Edmonton Catholic Schools has established a new foundation aimed at raising awareness of the benefits of Catholic education.
"Our mission is to raise public awareness concerning the benefits of, and to enhance the funding for, Catholic education in the city of Edmonton. That is our overriding goal," said Owen Edmondson, chairman of the Edmonton Catholic Schools Foundation.
The foundation exists to raise funds with integrity through all available channels while assuring sound financial management.
The foundation sought concerned Catholics who are actively involved in the community to be its founders. Those founders are Edmondson, Dr. Mona-Lee Feehan, Rosanna Saccomani, Father Jozef Wroblewski and Henry Yip. Sharon Maclean is project consultant.
The foundation says young people are a valued treasure and the future leaders of the city. With that in mind, it wants to provide an exceptional education experience for students, one that is both Catholic and of the highest academic quality.
A five-to-15-member volunteer policy governing board with fundraising experience is proposed to determine the long-term direction of the organization.
The foundation has been advertising for an executive director. This person would be responsible for implementing the board's policies, management of the daily operations, and being the public face of the foundation. This person would also play a key role in determining which programs to fund.
"We're still early in the process. First of all, how do we raise funds? Next, how are we going to distribute those funds?" asked Edmondson.
"As a foundation, we don't think we are going to be active as a service provider. It's going to be more of a situation where the school board or possibly some other agency comes along with a program, and if we think it enhances our objectives, we will fund that program."
Edmondson has worked 32 years with ATCO in the finance and regulatory area. Apart from being a graduate of Edmonton Catholic Schools, he has no direct involvement with the school district.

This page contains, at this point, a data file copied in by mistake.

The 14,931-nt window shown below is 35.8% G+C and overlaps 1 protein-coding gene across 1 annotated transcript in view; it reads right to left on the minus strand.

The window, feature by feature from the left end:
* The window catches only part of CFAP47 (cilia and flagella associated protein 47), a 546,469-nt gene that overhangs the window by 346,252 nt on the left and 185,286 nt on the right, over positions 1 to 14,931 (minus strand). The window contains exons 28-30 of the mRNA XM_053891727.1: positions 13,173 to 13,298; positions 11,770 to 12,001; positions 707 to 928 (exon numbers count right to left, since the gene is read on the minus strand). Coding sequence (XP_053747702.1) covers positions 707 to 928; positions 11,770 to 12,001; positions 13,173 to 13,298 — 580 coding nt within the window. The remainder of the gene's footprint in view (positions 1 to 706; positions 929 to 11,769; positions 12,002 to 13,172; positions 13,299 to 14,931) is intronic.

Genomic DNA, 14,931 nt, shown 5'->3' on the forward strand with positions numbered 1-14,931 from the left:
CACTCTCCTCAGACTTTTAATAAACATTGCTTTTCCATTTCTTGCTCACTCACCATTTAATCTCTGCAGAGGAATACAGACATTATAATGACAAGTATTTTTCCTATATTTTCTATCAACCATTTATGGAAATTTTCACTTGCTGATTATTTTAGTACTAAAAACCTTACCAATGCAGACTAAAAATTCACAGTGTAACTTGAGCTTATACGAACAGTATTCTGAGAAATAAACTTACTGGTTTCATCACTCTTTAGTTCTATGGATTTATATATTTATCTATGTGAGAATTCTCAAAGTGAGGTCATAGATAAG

The annual cost of operating the foundation is estimated at $250,000. For this first year, an additional $50,000 is set aside to incorporate the foundation, create and print marketing material, and to launch its website.
"We will look at a full range of fundraising techniques. We will consider everything from planned giving to quite possibly special events, legacy giving, and those kinds of things," said Edmondson.
"There are quite a few alumni in the city that went to Catholic schools, and we think those who speak fondly of Edmonton Catholic Schools would be willing to donate too."
He anticipates that current students and their parents will also want to contribute to the foundation. Individual schools may host fundraising events as well. At this stage, raising funds through casinos is not part of the foundation's plans.
"Our hope and desire is that this becomes an independent, self-standing foundation, and is able to fund additional services and programs for the Catholic school district in their three areas of focus," said Edmondson.
The three areas of focus that the distribution of funds will be guided by are: enhanced Catholic identity, community of service and communications.
"We are going to look at ways to sustain and support the Catholic message within the Catholic schools in a manner that resonates with educators, the students and their parents," said Edmondson. "We don't want to become a social service agency, but teachers and principals deal with children on a day-to-day basis, and often see needs for some kind of relief for individual students or their families."
Thus, the foundation could serve as a source for those students and their families who have "fallen between the cracks." Another key component is communications, through which the foundation will strive to celebrate Catholic education and its successes. The foundation will foster relationships with the public by serving as a bridge for advocacy on behalf of Catholic education.
"There are not many school districts in Canada that can brag that it has had a graduate of one of its schools go on to become the governor of the Bank of Canada and the governor of the Bank of England (Mark Carney).
"We have a number of Rhodes scholars that we have seen come through our Catholic system, and obviously a number of doctors and lawyers, to say nothing of the clergy who have come through our Catholic school board," Edmondson said. "We need to celebrate these successes, and share them with the public."